Maine Tax Changes Following End of COVID-19 State of Emergency
On June 30, 2021, Maine Revenue Services (MRS) published a Tax Alert describing changes to COVID-19 tax relief programs following the end of Maine’s state of civil emergency, also on June 30. Below is a summary of the key changes affecting Maine taxpayers, which include the end of corporate income tax and sales tax nexus protection and the end of employer withholding relief.
Property Tax Current Use and Exemption Application Deadlines
During the state of emergency, the deadline for filing applications for certain property tax exemptions and current land use programs was extended from April 1, 2021 to the earlier of the municipality’s commitment date or 30 days after the end of the declared emergency. With the end of the state of emergency, the filing deadline is now the earlier of July 30, 2021 (30 days after June 30, 2021) or the relevant municipality’s commitment date. The extended deadline applies to the exemptions for nonprofit and educational institutions and organizations, veterans’ estates, solar and wind energy equipment, homesteads, and for business equipment (BETE). The extended deadline also applies to the farm and open space, tree growth, and working waterfront programs.
The MRS Tax Alert notes that municipalities will still be able to set due dates, interest rates, and interest accrual dates for taxes committed in 2021, if the municipality cannot hold its annual budget meeting.
Corporate Income Tax Nexus
During the state of emergency, MRS guidance provided that a corporation would not establish Maine corporate income tax nexus for tax years beginning in 2020 solely due to the presence of one or more employees who began working remotely from Maine due to the pandemic. In the Tax Alert, MRS confirms that if the employee began working remotely during the state of emergency, that employee’s presence will not be considered in determining nexus for a tax year beginning in 2020.
With respect to tax years beginning in 2021, earlier MRS guidance similarly provided that a corporation would not establish Maine corporate income tax nexus solely due to the presence of one or more employees in Maine from January through June 2021, if the employee started working remotely from Maine during the state of emergency and due to the pandemic. With the end of the state of emergency, MRS will now consider the presence of an employee in Maine (including employees working remotely in Maine) as part of the nexus determination, regardless of when the employee started working from Maine.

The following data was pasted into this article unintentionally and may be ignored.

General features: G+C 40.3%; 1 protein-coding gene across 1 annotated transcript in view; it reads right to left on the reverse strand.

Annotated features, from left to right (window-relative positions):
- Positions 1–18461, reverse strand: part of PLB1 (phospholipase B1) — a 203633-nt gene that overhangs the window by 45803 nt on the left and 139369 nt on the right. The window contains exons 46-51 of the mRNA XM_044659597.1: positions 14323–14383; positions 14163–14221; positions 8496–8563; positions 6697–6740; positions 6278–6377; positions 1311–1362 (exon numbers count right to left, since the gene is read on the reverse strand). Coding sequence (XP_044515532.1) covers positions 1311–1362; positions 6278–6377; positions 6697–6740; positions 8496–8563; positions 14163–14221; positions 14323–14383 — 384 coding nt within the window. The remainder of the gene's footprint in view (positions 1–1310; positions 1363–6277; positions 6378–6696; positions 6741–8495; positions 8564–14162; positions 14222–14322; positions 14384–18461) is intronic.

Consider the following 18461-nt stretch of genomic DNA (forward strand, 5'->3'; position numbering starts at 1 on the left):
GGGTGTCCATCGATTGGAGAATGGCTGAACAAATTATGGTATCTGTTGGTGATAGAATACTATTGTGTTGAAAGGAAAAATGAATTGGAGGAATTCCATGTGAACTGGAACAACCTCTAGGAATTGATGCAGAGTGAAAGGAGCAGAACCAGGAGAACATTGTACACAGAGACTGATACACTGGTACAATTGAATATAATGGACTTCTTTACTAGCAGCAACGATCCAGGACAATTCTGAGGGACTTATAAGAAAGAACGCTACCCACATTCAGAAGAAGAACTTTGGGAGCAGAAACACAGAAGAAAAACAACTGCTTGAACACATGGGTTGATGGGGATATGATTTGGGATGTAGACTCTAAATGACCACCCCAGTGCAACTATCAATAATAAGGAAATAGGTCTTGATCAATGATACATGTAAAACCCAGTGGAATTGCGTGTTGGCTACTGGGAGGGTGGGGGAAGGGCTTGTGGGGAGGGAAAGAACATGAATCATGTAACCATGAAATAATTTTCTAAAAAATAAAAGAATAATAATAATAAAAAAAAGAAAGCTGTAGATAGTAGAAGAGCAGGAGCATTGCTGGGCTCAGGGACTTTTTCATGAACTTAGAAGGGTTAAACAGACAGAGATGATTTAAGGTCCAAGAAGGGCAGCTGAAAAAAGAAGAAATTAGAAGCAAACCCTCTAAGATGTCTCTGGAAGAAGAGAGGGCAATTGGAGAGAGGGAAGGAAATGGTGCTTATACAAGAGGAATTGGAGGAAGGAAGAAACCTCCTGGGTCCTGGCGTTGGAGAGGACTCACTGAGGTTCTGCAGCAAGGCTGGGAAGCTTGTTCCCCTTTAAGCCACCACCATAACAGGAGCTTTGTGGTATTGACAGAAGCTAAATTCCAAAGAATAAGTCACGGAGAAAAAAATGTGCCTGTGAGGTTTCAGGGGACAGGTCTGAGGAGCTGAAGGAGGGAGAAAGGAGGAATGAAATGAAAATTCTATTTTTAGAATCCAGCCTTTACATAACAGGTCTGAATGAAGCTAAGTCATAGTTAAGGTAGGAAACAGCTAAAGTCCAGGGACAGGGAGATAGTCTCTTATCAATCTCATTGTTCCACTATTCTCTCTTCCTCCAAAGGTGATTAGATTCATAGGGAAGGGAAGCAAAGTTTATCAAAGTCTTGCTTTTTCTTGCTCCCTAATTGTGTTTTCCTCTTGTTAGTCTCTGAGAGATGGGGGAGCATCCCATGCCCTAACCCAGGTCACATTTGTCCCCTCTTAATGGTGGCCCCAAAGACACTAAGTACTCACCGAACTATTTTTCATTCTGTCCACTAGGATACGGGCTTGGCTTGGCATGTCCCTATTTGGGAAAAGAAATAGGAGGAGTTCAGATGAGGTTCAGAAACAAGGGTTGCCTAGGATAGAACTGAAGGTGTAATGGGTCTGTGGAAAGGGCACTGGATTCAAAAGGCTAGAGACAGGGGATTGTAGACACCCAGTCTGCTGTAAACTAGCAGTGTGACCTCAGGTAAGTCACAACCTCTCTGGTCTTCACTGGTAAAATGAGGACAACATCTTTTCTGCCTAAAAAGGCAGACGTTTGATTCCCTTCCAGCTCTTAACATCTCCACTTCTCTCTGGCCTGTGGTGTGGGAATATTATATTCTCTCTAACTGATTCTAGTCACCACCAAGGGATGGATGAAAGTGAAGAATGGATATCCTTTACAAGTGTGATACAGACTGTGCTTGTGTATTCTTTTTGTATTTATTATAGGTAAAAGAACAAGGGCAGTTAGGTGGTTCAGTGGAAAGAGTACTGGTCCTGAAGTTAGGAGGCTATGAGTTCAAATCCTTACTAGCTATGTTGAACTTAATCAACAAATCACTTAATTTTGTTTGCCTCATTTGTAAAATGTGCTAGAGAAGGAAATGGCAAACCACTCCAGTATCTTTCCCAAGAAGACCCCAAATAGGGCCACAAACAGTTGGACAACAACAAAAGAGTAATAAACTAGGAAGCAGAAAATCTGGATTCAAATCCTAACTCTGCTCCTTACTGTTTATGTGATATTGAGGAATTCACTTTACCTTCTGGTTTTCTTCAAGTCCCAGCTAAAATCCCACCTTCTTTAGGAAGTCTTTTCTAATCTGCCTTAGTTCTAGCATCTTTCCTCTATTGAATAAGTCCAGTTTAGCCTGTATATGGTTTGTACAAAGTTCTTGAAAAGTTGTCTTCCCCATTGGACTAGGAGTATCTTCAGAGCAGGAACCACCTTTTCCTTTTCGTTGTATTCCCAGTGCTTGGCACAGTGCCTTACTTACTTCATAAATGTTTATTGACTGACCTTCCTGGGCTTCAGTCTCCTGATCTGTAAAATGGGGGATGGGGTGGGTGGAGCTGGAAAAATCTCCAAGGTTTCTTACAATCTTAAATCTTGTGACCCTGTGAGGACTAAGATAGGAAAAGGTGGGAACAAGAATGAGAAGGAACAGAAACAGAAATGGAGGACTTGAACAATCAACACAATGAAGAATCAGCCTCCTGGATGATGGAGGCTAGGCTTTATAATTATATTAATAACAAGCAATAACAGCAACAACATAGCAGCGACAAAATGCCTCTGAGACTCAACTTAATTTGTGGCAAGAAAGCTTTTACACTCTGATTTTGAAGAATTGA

Sales Tax Nexus
During the state of emergency, MRS announced that, for sales occurring in 2020 and 2021, it would not treat a seller as establishing substantial physical presence in Maine solely due to the presence of one or more employees who began working remotely from Maine due to the pandemic. With the end of the state of emergency, MRS will now consider the presence of an employee who begins working remotely from Maine after June 30, 2021 as part of the sales and use tax nexus determination. This sales tax nexus policy appears to differ from the income tax nexus policy discussed above, in that the income tax policy will consider the presence of an employee in Maine as creating nexus regardless of when the employee started working in Maine.
Under earlier MRS guidance, employers were permitted to treat employees who had previously worked outside of Maine but who began working from Maine during the pandemic as still working outside the state for income tax withholding purposes. Beginning July 1, 2021, employers will be required to comply with Maine income tax withholding rules for employees performing services from Maine, including employees teleworking in Maine for an out-of-state employer.
Expanded Resident Income Tax Credit
A Maine resident individual is allowed a credit for income tax paid to another state if the individual began working remotely from Maine due to the pandemic, and if the individual worked outside of Maine immediately before the COVID-19 state of emergency was declared in Maine or in the state from which the employee previously worked.
The credit is available in both the 2020 and 2021 tax years to the extent that (1) services were performed in 2020 or 2021 during either jurisdiction’s state of emergency, (2) the other jurisdiction asserts that the individual’s income should be sourced to that jurisdiction, and (3) the employee does not qualify for an income tax credit for taxes paid to the other jurisdiction.
The expanded resident tax credit was enacted in response to a Massachusetts rule that sourced a nonresident’s income to Massachusetts during the pandemic to the same extent as before the pandemic, even if the nonresident no longer worked from Massachusetts. Maine’s rule does not appear to account for the fact that the Massachusetts rule is set to expire on September 13, 2021, 90 days after the commonwealth’s state of emergency ended on June 15, 2021. Unless Maine provides additional relief, it appears that Maine residents who return to work in Massachusetts may be taxed twice on income earned between June 30, 2021 (the end of Maine’s state of emergency) and September 13, 2021 (the expiration of the Massachusetts rule).
For questions on the Tax Alert or any other tax concern, please contact firm tax attorneys Jonathan Block, Olga Goldberg, Rob Ravenelle, or Kris Eimicke.